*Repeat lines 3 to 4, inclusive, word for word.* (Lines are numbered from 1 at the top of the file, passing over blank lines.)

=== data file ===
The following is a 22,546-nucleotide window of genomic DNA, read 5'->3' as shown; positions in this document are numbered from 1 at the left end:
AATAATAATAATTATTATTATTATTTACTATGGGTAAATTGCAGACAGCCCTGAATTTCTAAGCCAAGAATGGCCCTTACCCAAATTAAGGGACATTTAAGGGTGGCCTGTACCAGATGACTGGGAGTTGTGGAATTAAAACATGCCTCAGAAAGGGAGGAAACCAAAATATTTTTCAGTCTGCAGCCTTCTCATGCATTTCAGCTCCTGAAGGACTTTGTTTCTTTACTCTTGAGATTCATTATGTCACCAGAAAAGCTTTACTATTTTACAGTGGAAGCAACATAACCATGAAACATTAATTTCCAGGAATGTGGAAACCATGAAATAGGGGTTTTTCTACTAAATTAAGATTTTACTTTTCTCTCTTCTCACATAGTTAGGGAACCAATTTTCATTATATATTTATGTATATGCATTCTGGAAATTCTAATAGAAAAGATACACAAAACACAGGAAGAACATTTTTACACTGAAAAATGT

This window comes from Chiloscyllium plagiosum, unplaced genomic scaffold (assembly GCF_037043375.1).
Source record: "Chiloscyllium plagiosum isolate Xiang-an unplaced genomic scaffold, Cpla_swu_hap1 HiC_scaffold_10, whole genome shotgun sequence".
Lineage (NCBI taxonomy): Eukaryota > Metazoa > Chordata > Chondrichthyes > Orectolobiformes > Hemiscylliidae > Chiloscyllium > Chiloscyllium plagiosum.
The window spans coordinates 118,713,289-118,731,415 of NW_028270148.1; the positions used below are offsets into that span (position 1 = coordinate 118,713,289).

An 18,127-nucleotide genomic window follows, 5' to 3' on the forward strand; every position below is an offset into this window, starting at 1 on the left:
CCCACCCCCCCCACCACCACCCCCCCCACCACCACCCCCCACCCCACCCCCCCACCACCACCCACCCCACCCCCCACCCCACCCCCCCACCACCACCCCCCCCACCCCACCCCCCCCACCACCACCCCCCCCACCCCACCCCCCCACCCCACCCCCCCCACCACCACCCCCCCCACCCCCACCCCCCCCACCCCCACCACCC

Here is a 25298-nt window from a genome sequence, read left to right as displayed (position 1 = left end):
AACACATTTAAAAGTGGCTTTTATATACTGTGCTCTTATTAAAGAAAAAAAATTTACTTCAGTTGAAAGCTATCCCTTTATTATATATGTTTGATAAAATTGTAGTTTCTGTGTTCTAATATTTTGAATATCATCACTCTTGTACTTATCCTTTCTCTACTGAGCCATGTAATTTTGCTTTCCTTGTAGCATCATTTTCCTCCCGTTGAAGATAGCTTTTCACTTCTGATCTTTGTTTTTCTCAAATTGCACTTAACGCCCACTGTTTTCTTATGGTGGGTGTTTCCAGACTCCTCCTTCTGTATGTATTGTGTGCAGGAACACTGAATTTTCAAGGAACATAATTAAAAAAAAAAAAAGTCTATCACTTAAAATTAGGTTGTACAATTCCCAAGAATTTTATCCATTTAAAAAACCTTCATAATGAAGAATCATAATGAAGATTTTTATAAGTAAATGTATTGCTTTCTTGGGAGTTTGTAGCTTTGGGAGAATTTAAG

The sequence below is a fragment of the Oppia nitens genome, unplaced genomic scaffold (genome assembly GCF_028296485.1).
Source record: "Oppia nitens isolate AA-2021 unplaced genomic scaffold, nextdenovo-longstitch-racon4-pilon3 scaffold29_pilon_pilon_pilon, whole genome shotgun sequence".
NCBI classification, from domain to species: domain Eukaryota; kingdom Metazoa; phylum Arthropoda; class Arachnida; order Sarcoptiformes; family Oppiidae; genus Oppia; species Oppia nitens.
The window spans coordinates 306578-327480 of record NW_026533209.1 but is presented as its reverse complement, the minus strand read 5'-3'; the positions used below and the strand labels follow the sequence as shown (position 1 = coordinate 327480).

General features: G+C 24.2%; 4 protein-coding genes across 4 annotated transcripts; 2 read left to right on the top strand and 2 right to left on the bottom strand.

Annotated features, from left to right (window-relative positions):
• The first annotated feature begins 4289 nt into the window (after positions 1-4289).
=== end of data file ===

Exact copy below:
This window comes from Chiloscyllium plagiosum, unplaced genomic scaffold (assembly GCF_037043375.1).
Source record: "Chiloscyllium plagiosum isolate Xiang-an unplaced genomic scaffold, Cpla_swu_hap1 HiC_scaffold_10, whole genome shotgun sequence".